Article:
Or unscrew the bleeder nipple and make sure the tiny hole at the end of it is not rusted up. You should be able to poke a tiny piece of wire through the entire nipple.
    Last edited by Beano; 5th November 2017 at 06:16 PM.

  8. #8
    1000+ Posts robmac's Avatar
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    And if you the driven plate reversed the noise it makes when disengaging will tell you.

    A last ditch fix for the clutch, if it's bled properly and still won't disengage is to apply my "bush " fix.

    Remove the clutch slave cylinder, find a brass doover off the top of a spark plug, drop it into the master cylinder push rod hole, a little grease will hold in place.

    Then refit the clutch slave.

    It has worked every time for me and although not very elegant solves a problem.

    I think the root cause is general wear in the mechanics of the linkages.
    Mutual Respect is Contagious


  9. #9
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    That reminds me ,i made an adjustable push rod by cutting the existing one down fitting a small metal tube over it [an old tube spanner ]then a 10 mm bolt with two nuts on it sticking out the top ,by adjusting the nuts ,all the free play between the plunger and the master cylinder piston can be adjusted out ,if you reach down behind the engine and move the part of the pedal that comes through the firewall ,up and down ,this is lost travel, it can also be eliminated by putting something up the piston like a plug cap; [as mentioned above ] or a ball bearing ,i used the ball bearing method ,before modifying the rod, pugs
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    1000+ Posts Beano's Avatar
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    Quote Originally Posted by robmac View Post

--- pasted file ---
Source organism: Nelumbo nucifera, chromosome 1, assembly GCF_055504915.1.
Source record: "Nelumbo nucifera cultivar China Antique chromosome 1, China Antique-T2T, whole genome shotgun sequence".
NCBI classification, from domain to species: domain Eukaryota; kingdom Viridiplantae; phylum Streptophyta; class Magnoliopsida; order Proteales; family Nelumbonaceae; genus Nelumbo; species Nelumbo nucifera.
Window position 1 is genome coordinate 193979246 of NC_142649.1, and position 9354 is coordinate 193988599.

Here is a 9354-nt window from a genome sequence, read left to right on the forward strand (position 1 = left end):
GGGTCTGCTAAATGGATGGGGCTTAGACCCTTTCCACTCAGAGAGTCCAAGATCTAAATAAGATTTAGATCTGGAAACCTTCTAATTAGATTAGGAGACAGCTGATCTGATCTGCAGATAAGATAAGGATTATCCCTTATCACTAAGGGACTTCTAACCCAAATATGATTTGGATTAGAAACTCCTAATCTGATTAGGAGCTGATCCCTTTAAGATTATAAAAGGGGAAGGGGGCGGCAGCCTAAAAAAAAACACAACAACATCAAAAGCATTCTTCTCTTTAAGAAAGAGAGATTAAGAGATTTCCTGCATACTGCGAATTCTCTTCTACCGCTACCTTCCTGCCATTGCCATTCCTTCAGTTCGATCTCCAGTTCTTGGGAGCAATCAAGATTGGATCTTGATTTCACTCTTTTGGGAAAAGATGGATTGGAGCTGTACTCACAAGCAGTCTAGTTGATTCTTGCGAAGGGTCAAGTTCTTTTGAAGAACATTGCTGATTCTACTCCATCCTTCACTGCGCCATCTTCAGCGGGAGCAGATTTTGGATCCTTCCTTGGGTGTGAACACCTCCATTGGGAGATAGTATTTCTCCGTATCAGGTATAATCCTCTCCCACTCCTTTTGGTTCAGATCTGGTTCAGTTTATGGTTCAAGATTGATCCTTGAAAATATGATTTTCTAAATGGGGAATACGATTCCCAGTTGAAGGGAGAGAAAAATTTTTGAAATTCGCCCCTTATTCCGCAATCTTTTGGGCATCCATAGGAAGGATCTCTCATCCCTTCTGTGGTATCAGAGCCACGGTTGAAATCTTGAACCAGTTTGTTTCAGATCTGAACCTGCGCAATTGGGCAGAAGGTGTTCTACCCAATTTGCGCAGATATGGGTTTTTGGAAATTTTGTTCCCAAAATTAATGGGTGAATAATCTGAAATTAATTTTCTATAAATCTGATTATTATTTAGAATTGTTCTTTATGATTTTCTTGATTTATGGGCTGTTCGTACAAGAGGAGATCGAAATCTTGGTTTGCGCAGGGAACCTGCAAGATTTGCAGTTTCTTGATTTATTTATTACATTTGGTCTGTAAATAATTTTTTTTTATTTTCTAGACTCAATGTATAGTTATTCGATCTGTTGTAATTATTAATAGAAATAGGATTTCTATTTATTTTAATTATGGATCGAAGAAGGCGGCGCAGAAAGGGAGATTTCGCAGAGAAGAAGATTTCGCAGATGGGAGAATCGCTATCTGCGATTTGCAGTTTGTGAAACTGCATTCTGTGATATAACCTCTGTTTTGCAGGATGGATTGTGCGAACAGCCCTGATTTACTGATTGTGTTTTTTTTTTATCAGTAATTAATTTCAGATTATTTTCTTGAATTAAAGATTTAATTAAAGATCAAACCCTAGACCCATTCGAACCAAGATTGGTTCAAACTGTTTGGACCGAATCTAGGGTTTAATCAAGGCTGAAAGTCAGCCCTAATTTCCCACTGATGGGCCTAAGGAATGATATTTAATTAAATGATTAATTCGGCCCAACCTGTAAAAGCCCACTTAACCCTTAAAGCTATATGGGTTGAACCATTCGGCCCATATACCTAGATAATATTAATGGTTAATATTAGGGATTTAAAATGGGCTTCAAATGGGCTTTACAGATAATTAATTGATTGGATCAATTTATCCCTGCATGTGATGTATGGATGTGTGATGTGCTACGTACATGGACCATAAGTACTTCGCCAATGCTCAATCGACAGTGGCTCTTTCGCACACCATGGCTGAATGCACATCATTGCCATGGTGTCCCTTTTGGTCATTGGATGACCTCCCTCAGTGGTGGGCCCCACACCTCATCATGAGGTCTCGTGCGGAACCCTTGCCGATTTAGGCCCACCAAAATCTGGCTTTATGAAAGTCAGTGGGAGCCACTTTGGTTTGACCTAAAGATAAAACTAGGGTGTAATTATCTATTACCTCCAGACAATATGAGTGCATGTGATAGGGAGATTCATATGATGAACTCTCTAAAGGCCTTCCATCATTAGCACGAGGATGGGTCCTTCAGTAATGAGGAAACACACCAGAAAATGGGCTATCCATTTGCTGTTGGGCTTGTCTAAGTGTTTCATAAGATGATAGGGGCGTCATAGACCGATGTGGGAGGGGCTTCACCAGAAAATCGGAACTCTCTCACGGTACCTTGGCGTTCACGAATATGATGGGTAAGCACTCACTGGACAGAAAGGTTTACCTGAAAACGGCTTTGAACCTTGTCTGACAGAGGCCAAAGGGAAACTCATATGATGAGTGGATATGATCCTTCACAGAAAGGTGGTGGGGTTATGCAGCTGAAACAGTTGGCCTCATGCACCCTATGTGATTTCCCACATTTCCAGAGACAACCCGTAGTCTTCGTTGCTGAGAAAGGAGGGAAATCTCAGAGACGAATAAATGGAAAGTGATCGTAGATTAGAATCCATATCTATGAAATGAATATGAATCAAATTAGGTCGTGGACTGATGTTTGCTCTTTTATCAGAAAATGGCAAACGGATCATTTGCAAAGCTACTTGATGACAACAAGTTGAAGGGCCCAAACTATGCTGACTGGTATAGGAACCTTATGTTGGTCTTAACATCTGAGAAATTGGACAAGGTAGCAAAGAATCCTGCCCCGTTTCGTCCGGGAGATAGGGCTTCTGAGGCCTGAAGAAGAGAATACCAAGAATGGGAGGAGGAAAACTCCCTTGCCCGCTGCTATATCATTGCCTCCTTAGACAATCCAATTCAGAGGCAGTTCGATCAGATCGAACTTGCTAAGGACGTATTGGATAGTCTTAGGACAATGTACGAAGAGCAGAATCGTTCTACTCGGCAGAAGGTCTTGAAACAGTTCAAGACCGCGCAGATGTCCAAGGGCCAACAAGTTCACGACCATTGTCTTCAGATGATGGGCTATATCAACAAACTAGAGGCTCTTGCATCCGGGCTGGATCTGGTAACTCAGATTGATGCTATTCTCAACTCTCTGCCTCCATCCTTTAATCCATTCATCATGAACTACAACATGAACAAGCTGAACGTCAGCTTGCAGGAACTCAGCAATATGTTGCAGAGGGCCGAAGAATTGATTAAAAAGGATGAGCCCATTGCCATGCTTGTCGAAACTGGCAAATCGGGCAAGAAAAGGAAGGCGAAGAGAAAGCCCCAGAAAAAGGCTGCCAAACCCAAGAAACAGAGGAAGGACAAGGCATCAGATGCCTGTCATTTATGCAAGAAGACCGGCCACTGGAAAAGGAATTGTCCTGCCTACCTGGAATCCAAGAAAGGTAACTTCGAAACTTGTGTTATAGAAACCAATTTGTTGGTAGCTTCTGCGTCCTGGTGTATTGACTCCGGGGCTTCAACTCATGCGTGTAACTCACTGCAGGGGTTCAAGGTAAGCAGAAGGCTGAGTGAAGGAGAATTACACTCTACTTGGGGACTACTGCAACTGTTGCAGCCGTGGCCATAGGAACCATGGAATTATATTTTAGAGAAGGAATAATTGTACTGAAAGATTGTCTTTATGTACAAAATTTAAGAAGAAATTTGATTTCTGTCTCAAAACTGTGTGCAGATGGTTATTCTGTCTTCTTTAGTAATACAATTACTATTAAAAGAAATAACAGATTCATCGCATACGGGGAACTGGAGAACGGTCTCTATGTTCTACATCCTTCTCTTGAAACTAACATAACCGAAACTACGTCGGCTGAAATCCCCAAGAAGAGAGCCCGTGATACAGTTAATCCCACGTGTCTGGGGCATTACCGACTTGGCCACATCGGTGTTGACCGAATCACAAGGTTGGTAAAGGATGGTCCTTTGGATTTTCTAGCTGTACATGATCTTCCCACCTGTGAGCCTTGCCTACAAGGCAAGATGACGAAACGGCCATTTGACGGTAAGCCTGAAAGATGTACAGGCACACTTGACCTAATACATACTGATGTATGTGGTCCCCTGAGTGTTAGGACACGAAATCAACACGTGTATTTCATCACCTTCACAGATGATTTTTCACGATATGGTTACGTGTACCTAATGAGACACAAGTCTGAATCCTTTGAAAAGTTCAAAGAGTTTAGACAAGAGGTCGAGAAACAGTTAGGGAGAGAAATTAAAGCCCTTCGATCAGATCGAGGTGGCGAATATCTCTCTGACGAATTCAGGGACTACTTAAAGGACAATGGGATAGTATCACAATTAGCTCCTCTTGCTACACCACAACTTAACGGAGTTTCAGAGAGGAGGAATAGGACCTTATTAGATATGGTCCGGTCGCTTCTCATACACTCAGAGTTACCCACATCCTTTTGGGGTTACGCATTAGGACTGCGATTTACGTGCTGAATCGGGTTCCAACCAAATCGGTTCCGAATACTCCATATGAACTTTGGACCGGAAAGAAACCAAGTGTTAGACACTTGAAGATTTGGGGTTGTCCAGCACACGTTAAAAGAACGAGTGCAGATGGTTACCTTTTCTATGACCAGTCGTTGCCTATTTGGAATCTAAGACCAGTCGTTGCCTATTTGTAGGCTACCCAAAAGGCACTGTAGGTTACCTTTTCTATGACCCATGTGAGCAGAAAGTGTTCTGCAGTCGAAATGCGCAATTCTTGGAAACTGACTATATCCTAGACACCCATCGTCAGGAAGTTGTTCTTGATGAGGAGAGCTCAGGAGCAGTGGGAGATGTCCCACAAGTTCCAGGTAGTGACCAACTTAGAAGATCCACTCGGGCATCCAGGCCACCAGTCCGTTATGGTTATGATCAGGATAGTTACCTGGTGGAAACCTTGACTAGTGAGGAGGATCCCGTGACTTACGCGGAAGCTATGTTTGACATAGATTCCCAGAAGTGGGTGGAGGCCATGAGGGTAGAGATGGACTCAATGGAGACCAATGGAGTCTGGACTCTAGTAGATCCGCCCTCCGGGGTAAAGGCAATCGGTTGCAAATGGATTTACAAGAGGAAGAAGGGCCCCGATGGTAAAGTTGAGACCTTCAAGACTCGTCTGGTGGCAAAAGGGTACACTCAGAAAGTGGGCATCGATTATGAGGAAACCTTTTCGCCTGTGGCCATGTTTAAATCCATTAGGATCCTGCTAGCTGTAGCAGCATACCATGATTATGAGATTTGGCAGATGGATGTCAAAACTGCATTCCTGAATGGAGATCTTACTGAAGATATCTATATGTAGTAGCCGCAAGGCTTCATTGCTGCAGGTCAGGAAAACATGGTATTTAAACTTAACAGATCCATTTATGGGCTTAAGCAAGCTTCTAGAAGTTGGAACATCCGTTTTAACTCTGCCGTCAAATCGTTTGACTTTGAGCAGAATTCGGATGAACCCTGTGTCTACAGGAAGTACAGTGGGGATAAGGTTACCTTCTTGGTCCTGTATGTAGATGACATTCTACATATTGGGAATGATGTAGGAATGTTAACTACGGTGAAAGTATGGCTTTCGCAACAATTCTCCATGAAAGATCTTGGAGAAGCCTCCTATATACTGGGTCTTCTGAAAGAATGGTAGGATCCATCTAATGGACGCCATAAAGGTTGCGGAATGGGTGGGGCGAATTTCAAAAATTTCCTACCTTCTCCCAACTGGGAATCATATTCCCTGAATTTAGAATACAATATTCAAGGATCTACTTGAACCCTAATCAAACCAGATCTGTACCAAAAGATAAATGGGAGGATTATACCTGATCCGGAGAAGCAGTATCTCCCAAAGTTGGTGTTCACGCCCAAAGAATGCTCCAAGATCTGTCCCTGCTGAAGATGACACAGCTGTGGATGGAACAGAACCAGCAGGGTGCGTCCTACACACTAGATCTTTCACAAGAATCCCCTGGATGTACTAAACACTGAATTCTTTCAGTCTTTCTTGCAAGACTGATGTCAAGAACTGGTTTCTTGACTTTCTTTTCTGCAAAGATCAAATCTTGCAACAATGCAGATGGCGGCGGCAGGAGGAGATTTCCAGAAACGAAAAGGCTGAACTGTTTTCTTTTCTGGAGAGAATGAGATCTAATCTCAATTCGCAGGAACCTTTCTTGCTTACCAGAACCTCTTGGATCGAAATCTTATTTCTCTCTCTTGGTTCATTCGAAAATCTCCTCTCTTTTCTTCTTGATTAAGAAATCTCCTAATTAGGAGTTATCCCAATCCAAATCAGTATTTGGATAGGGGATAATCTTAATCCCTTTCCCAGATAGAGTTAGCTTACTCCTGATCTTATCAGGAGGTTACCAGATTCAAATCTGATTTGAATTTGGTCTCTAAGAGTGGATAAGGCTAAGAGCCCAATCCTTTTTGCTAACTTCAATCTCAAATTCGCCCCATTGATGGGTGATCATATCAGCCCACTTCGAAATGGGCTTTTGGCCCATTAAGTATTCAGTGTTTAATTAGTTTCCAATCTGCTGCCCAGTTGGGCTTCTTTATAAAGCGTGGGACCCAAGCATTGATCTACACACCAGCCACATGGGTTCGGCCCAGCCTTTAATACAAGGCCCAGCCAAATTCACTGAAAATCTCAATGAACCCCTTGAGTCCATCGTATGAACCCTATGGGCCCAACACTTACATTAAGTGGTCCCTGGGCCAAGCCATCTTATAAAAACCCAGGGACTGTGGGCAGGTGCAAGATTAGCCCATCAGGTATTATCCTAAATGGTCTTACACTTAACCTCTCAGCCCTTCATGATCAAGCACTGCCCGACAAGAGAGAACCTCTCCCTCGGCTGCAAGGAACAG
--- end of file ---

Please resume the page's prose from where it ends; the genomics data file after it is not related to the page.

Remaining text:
And if you the driven plate reversed the noise it makes when disengaging will tell you.

    A last ditch fix for the clutch, if it's bled properly and still won't disengage is to apply my "bush " fix.

    Remove the clutch slave cylinder, find a brass doover off the top of a spark plug, drop it into the master cylinder push rod hole, a little grease will hold in place.

    Then refit the clutch slave.

    It has worked every time for me and although not very elegant solves a problem.

    I think the root cause is general wear in the mechanics of the linkages.
    I think Robmac meant to say the master.....not the slave.

    Not being picky....just trying to avoid confusion.

  11. #11
    1000+ Posts robmac's Avatar
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    Yes indeed, thank you for correcting me.
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  12. #12
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    really looks good,I am just refitting my motor-wish i had painted it red! Want ask how have you fitted the thermo switch for the fan?

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    In the past I found that slightly lengthening the m/cyl pushrod, [the ball bearing spacer sounds good].
    This made for clean engagement of reverse and first gears.
    Hands up those who reckon the clutch m/cyl is a p, poor set up? Leaving itself succeptible to corrosion via moisture in the fluid.
    robmac likes this.

  14. #14
    1000+ Posts robmac's Avatar
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    I'd like see some pushrod length adjustment, probably at the slave cylinder.

    And feel the clutch fork system is an engineering abomination.

    It's something to replace at the same time with every clutch replacement.
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    Guys,
    Firstly would like to thank all of you for the various information and tips.
    Yesterday I went for the kill, I removed the engine again and found the culprit to be the clutch plate. The new one fitted was potruding to far to the back hence blocking the clutch bearing travel distant.

    Picture one show the new clutch plate
    Picture two shows the distant of the old clutch plate
    In the fourth picture you can see the scratch marks between the bearing and the clutch gear.

    Pug 404 engine installed but gear won't engage-20171106_101656.jpg Pug 404 engine installed but gear won't engage-20171106_103211.jpg Pug 404 engine installed but gear won't engage-20171106_103555.jpgPug 404 engine installed but gear won't engage-20171106_111009.jpg

    If you place both clutch plates on a flat table they are of same thickness. Now to search for the right plates.